Papers in the Biological Sciences


Date of this Version



Zhou, Zhou, Zhang & Liu in Biophysical Journal (2004) 86, Supplement 1, Part 2" 306A-307A.


Copyright 2004, Biophysical Society. Used by permission.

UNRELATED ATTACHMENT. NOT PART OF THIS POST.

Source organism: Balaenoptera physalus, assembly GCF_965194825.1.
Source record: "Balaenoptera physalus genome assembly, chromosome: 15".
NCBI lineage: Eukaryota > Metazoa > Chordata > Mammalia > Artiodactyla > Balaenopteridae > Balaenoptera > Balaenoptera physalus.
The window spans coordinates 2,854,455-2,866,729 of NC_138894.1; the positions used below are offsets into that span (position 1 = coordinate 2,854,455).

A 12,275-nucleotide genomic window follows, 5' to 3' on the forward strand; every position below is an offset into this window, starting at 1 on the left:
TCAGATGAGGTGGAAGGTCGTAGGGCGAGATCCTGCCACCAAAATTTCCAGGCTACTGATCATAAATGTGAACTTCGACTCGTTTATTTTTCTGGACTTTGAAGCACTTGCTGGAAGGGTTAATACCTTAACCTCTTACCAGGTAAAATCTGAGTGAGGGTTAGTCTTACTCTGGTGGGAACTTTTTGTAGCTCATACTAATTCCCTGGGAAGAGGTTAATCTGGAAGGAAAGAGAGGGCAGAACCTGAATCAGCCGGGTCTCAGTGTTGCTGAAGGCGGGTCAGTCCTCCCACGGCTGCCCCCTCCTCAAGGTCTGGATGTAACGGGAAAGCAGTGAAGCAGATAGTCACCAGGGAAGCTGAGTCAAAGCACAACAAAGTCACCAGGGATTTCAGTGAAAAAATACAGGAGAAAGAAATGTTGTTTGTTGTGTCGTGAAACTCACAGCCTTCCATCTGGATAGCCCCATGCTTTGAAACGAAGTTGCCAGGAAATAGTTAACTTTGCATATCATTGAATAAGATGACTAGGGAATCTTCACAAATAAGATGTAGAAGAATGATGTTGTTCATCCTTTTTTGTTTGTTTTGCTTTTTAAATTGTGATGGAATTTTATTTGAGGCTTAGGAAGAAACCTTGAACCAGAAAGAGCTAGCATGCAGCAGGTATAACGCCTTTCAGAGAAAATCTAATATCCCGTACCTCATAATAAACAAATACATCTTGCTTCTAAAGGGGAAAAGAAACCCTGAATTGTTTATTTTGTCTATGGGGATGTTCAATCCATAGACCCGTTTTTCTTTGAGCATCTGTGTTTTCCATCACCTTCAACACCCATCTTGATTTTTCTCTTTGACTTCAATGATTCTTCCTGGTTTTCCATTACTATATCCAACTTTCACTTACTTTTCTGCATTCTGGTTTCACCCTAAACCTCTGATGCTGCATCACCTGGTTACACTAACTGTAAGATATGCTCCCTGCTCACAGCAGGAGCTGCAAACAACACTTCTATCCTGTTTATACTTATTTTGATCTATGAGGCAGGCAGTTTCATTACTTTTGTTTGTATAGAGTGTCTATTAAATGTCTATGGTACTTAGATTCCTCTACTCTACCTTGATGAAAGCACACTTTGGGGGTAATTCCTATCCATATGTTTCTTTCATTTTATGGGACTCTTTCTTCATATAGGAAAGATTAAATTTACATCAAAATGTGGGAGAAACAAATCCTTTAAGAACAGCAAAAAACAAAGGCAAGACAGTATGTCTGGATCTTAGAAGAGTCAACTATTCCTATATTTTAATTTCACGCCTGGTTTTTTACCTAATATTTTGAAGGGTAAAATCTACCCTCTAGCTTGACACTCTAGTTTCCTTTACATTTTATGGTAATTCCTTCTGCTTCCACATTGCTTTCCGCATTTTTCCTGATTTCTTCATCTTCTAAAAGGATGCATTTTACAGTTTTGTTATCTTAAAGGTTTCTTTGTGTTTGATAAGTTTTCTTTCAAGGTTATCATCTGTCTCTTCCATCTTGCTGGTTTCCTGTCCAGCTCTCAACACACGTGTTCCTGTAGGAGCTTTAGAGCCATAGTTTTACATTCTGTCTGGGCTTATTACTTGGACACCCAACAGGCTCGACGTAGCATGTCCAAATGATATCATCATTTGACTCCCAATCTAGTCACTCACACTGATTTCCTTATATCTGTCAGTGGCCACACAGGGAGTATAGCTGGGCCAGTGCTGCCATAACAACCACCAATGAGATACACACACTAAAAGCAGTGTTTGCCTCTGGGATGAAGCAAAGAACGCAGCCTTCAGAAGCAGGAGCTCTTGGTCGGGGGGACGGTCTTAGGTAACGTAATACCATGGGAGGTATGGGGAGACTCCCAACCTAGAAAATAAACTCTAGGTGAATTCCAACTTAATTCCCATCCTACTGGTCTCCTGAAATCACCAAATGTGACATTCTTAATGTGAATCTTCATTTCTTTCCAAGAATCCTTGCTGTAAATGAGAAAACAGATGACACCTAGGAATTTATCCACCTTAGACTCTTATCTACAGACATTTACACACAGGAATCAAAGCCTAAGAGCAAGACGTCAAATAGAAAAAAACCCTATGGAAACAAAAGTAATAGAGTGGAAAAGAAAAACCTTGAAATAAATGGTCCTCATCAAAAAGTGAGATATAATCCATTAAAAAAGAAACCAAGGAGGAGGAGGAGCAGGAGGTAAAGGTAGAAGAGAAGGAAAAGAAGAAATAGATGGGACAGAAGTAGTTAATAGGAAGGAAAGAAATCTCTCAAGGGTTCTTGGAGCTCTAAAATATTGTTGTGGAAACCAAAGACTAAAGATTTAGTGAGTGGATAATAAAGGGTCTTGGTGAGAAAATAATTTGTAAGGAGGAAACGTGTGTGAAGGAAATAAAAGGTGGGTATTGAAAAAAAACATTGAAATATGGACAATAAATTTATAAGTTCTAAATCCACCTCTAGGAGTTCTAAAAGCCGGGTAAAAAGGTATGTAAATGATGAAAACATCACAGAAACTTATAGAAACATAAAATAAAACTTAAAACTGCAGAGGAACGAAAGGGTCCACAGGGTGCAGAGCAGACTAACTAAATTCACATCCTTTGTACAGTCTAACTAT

Understanding of how proteins fold, bind, and/or function requires an accurate energy function to describe water-mediated interaction between amino acid residues. A simple, effective method to obtain an approximate energy function is to extract it from known structures of proteins (called knowledge-based statistical potential). One natural consequence of this commonly-used statistical approach is that the outcome (the energy function) is strongly dependent on input (the structural database used to extract the energy function). For example, the structural database of single-chain proteins and the interface database of dimeric proteins produced quantitatively different pair potentials for folding and binding studies. This is due to significantly different compositions of amino acid residues at the surface, core, and binding interface of proteins. In another example, the potential extracted from all-alpha protein structures was shown to be quantitatively different from that from all-beta protein structures. The database dependence of statistical energy functions, however, is unphysical. This is because the same physical interaction (water-mediated interaction between amino-acid residues) is responsible for protein folding and binding and for the formation of beta-strands and alpha helices. Here, we show that this problem can be solved by using a simple physical principle for energy extraction. The resulting physically more accurate energy function in tum leads to a significant leap in the accuracy for selecting native structures of proteins and protein-protein complexes from decoys and predicting loop conformation, stability changes upon mutations, and binding free energy of protein-protein/ peptide complexes. Moreover, the new energy function provides a quantitative understanding for the burial of hydrophobic residues in protein interior. Results indicate that it is possible to extract the common physical interaction masked under different "' mixture" of amino acid residues in different proteins and protein interfaces.